Marriage under the Hindu Marriage Act, 1955
The Hindu Marriage Act, 1955, has reformed Hindu law of marriage. But has the Hindu
marriage now become a contract or remained a sacrament? Sections 5, 11 and 12 of the Act
are the pertinent provisions. Section 5 deals with the conditions of marriage. Clause (ii) of the
section deals with mental capacity. Clause (iii) lays down that at the time of the marriage the
bridegroom has completed the age of twenty-one years and the bride the age of eighteen
years. The age of marriage. and soundness of mind relate to the consensual element of
marriage. If marriage. is looked upon as a contract, consent of both the parties is a condition
precedent to marriage. The contract of a minor or of a person of an unsound mind is void.
This is what Section 11, Contract Act, 1872, lays down. Should the same test be not
applicable to marriage, if marriage is regarded as a contract? But the fact of the matter is that
marriage of a person who is of unsound mind is a valid marriage under the Act. Not merely
this, the violation of the requirements of clauses (ii) and (iii) do not render the marriage void.
Under Section 12, the violation of the former requirement renders the marriage merely
voidable, while violation of the latter condition does not render the marriage void or
voidable; the marriage, if performed, is a perfectly valid marriage. It is a well-established rule
of law of contract that a contract for want of capacity is totally void, it is void ab initio. Thus,
it is amply clear that the Hindu Marriage Act does not consider the question of consent as of
much importance. It does visualize that person’s incapable of giving valid consent, or persons
suffering from mental disorder or recurrent attacks of insanity and epilepsy should not marry.
It does desire that person below certain ages should not marry. But it is not serious about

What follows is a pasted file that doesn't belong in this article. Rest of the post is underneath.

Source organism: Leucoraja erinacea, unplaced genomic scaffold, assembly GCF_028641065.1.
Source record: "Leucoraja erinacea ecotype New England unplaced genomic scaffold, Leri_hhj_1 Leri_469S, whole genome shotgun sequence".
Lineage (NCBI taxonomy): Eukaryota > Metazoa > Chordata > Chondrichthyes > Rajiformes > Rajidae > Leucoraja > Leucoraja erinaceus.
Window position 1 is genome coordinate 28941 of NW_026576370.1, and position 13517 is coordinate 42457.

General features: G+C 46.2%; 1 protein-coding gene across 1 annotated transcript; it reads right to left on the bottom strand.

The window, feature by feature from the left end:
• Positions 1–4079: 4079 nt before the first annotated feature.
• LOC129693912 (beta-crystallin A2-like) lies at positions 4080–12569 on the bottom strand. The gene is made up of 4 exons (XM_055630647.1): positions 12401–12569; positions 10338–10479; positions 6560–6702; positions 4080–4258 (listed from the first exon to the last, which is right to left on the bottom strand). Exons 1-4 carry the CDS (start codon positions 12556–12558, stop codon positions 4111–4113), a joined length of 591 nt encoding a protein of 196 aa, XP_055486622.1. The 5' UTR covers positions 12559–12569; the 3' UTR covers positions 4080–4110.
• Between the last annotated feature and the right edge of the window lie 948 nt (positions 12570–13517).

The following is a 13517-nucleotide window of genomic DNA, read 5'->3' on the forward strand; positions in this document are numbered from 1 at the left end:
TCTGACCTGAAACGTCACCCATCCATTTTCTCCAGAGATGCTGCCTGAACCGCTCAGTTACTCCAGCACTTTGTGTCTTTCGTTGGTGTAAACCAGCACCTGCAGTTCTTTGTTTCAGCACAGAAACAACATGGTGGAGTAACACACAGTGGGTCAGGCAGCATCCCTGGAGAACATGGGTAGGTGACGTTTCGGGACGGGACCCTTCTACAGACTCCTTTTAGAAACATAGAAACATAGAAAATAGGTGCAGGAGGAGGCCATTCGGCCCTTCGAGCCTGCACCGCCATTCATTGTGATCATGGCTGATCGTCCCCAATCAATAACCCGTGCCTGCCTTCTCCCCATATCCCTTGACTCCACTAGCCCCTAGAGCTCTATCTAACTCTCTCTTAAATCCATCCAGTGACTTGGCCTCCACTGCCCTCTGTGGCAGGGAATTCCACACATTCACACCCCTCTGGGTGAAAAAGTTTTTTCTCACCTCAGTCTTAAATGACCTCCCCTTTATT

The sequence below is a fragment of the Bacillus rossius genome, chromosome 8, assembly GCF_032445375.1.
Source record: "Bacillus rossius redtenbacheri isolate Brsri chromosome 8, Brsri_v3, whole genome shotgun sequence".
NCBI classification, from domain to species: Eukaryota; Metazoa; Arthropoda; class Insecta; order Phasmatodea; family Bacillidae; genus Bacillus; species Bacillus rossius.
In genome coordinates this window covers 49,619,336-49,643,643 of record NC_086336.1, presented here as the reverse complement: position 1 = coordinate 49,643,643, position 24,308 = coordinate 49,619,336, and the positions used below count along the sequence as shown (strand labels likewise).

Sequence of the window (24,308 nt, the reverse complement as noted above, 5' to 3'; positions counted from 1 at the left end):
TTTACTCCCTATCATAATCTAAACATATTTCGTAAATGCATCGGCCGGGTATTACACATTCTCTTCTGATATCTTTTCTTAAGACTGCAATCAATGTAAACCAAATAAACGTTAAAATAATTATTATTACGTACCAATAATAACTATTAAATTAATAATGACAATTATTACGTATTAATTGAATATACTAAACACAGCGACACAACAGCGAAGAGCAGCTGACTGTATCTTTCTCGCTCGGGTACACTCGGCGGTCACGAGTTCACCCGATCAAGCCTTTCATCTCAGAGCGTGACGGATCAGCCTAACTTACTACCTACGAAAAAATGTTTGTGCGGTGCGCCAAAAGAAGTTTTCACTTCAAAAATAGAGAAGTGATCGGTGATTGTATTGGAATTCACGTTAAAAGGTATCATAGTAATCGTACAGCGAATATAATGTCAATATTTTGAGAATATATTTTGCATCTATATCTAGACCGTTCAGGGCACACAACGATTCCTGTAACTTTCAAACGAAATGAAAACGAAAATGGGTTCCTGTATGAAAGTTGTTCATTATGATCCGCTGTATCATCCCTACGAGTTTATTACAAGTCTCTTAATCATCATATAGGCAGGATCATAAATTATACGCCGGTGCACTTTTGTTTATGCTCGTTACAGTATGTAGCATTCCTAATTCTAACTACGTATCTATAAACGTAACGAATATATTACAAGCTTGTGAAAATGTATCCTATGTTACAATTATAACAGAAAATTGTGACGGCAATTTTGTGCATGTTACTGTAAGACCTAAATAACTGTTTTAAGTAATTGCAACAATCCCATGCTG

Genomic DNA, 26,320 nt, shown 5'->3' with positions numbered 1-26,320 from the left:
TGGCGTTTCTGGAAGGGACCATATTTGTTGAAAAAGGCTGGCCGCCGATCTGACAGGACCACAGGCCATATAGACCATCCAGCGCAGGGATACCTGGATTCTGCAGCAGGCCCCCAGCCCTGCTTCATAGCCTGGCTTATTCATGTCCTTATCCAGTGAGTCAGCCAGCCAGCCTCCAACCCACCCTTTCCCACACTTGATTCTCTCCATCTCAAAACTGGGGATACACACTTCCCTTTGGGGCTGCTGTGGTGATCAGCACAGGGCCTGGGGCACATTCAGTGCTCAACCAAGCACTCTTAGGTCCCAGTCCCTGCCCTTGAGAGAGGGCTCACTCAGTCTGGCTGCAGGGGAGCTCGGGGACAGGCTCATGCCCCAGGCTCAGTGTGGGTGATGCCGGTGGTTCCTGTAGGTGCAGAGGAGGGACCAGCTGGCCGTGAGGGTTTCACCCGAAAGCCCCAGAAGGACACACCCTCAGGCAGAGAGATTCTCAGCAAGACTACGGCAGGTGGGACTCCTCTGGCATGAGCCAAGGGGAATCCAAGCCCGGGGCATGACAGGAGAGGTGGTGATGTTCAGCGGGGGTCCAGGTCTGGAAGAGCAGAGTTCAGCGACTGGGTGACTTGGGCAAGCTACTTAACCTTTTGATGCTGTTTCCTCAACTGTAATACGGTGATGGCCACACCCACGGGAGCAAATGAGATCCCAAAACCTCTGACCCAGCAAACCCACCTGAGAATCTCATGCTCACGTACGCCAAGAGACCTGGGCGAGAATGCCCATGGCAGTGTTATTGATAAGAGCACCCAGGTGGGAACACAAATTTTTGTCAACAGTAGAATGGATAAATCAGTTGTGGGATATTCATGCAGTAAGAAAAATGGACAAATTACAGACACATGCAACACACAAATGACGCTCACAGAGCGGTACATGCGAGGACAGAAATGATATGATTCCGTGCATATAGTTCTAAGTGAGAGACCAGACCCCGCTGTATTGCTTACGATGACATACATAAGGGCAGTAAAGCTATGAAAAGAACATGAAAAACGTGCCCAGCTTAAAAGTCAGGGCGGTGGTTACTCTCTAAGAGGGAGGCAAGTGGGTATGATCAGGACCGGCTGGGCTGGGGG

either. It does not attach the same consequences which are attached to the violation of such
conditions in an ordinary contract. In respect of non-age, the Act adopts a policy of
overlooking. It maintains a continuity with the old Hindu law under which such marriages
were valid. The only effort, as under the Sharda Act, is to try to restrain or prevent such
marriages. But if such marriages take place, they are considered to be valid marriages. Thus,
a marriage without consent is valid. A consenting mind is even now not a condition precedent
to a marriage. This is the inevitable result of the combined reading of Sections 5, 11 and 12 of
the Hindu Marriage Act, 1955. Apart from clauses (ii) and (iii), Section 5 does not speak of
consent. No: do Sections 11 and 12 speak consent, though Section 12(1)(c) does lay down
that in case consent of either party to the marriage or the consent of the guardian of marriage,
wherever necessary, is obtained by fraud or force, the marriage is voidable. The result is this:
if one shows that one's consent was not obtained, the marriage is nonetheless valid, if one
shows that consent was obtained by fraud or force, then marriage is voidable at the instance
of the party whose consent was so obtained.
It may be argued that when two persons undergo the ceremony of the marriage, consent may
be implied. It may be asserted that is it not evident from the fact of undergoing the
ceremonies and rites of marriage that consenting mind was there. The argument, put in this
manner, apparently appears to be plausible. But the question is: if, in a given case, a party is
able to prove that he or she did not consent, can a declaration of nullity of marriage be
obtained from a court of law? It is submitted that no such declaration can be obtained under
the Act. This means that despite the fact that a party is able to prove the absence of
consenting mind, the marriage will continue to remain valid.
Then, could we say that Hindu marriage continues to be a sacrament? It has been seen that
the sacramental marriage among Hindus has three characteristics: it is a permanent and
indissoluble union, it is an eternal union, and it is a holy union. It is evident that the first
element has been destroyed by the Act: divorce is recognized. The second element was
destroyed in 1856 when the widow remarriage was given statutory recognition. Probably, to
some extent. the third element is still retained. In most of the Hindu marriages, a sacred or
religious ceremony is still necessary. But the ceremonial aspect of the sacramental marriage
is of least importance.
Thus, Hindu marriage has not remained a sacramental marriage and has also not become a
contract, though it has semblance of both. It has a semblance of a contract as consent is of
some importance; it has a semblance of a sacrament as in most marriages a sacramental
ceremony is still necessary.